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Yahoo Enters into “10 Year” Paid Search Deal with Google

June 16, 2008


Yahoo! and Google reached the non-exclusive agreement that enables Yahoo! to run Google’s ads alongside Yahoo!'s search results as well as on some of its web properties in the United States and Canada.

Under the terms of the agreement, Yahoo! will select the search term queries for which it may desplay Google paid search results. Yahoo! will also determine the number and placement of the results provided by Google and the mix of paid results provided by Panama, Google or other providers.

The deal only applies to paid search and contextual ads, not to algorithmic search. The agreement also applies to current partners in Yahoo's publisher network.

Yahoo expects this deal to add $800 million a year in revenues and $250 million to $450 million in operating cash flow.

The term of the agreement is 10 years which include a 4-year initial term and two 3-year renewals at Yahoo!’s option.

Yahoo CEO Jerry Yang said that the two search companies didn't need regulatory approval for this deal because it's open and non-exclusive. at Google explains in the Google blog post why the agreement doesn't involve anti-trust considerations:


It is important to say what this agreement is not:

  • This is not a merger. Rather, we are merely providing access to our advertising technology to Yahoo! through our AdSense program.

  • This does not remove a competitor from the playing field. Yahoo! will remain in the business of search and content advertising, which gives the company a continued incentive to keep improving and innovating. Even during this agreement, Yahoo! can use our technology as much or as little as it chooses.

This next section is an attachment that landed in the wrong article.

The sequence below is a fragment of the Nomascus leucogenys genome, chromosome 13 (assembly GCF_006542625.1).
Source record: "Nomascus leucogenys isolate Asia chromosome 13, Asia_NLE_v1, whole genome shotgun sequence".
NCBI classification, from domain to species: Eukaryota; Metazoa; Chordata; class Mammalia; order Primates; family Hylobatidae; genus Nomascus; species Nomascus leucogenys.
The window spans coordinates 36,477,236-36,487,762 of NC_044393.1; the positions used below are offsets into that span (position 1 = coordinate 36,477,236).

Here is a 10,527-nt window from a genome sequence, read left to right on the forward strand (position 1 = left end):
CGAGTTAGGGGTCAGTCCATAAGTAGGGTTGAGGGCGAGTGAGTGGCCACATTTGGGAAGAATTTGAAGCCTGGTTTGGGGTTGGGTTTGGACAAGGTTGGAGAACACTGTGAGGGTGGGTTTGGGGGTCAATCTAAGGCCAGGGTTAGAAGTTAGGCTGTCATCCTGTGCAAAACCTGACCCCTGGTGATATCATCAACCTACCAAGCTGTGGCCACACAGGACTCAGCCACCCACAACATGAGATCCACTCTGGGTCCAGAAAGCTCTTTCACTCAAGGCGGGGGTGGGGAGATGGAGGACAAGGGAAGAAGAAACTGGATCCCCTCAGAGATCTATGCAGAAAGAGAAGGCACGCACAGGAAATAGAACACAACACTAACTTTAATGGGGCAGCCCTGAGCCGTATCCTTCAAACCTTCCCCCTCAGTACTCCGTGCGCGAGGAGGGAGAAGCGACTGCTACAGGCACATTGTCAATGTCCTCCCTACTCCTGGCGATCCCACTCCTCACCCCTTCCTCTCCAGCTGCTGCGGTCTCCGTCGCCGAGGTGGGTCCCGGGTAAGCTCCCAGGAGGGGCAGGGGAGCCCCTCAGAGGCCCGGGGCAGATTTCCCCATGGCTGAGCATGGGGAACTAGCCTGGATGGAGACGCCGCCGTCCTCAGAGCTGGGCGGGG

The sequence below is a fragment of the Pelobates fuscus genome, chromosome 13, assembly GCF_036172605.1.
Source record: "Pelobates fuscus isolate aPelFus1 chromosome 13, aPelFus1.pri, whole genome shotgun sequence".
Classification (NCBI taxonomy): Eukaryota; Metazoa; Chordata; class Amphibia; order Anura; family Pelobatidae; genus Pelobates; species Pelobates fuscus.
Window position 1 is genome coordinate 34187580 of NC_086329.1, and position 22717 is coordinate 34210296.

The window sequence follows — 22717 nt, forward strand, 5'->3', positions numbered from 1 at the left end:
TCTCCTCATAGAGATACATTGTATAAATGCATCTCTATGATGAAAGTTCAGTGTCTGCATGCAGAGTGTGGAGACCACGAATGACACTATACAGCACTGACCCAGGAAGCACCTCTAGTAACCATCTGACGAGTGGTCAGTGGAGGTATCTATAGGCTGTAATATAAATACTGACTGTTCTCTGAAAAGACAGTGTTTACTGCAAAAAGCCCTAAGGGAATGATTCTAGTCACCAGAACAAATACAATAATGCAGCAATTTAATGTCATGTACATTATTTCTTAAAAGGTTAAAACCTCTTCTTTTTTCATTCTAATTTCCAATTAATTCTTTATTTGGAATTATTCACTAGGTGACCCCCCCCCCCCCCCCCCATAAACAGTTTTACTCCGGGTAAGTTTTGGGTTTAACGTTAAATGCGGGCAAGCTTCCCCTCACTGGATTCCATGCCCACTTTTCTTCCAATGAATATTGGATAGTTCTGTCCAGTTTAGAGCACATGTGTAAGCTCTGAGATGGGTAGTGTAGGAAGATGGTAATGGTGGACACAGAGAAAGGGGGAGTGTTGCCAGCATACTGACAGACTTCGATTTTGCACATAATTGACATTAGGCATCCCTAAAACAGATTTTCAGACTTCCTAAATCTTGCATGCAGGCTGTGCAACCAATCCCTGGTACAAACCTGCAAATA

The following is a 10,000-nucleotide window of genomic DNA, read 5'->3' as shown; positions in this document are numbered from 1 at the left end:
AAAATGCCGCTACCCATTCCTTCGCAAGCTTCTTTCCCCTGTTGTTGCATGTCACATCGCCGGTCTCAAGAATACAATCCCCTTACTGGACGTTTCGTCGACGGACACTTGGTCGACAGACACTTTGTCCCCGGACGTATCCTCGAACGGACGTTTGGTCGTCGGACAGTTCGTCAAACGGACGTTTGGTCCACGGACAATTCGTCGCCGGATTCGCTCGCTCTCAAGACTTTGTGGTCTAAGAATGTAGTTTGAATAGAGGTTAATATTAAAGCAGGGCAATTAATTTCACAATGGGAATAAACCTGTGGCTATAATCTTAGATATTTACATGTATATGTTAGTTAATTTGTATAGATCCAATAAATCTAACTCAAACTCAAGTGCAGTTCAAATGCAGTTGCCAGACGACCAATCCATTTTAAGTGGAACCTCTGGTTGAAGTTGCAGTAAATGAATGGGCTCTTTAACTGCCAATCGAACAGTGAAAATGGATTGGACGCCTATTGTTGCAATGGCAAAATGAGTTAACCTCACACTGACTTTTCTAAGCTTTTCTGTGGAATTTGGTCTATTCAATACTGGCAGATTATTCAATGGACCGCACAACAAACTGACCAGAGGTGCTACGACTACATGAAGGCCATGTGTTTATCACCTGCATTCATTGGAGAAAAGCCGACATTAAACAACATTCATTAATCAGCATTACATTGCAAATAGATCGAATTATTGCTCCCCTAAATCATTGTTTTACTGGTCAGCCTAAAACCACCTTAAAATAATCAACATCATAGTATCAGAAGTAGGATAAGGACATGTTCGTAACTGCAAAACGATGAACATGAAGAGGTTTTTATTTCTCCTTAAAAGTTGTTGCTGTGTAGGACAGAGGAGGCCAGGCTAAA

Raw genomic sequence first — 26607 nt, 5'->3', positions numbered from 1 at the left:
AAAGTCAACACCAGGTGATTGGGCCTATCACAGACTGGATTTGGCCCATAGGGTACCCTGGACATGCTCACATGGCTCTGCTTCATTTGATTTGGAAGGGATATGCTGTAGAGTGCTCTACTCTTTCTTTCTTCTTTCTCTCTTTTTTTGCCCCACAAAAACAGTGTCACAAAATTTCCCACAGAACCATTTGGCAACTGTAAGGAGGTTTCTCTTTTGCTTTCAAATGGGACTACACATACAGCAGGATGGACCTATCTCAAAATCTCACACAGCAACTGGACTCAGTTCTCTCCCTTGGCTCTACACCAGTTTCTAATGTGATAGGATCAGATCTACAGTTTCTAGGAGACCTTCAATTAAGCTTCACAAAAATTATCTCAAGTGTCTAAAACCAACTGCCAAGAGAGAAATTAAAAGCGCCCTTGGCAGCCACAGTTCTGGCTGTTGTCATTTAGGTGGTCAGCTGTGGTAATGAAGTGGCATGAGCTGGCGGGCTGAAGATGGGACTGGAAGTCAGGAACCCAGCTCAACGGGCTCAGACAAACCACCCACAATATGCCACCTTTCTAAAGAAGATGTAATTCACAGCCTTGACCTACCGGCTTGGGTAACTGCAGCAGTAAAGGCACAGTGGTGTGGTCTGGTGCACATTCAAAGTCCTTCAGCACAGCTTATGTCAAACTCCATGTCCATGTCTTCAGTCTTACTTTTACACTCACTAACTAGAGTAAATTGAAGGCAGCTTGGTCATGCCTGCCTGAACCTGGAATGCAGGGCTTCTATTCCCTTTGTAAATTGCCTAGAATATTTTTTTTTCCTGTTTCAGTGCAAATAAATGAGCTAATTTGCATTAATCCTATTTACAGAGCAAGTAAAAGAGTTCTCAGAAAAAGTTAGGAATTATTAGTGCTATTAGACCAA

• This does not prevent Yahoo! from making similar arrangements with others. This arrangement is not exclusive, meaning that Yahoo! could enter into similar arrangements with other companies.

  • This does not increase Google's share of search traffic. Yahoo! will continue to run its own search engine and advertising programs, and the agreement will not increase Google's share of search traffic.

  • This does not let Google raise prices for advertisers. Google does not set the prices manually for ads; rather, advertisers themselves determine prices through an ongoing competitive auction. We have found over years of research that an auction is by far the most efficient way to price search advertising and have no intention of changing that.

Started as an alternative to the Microsoft takeover bid, the two-week test in April, as expected, finally resulted in a real advertising agreement.


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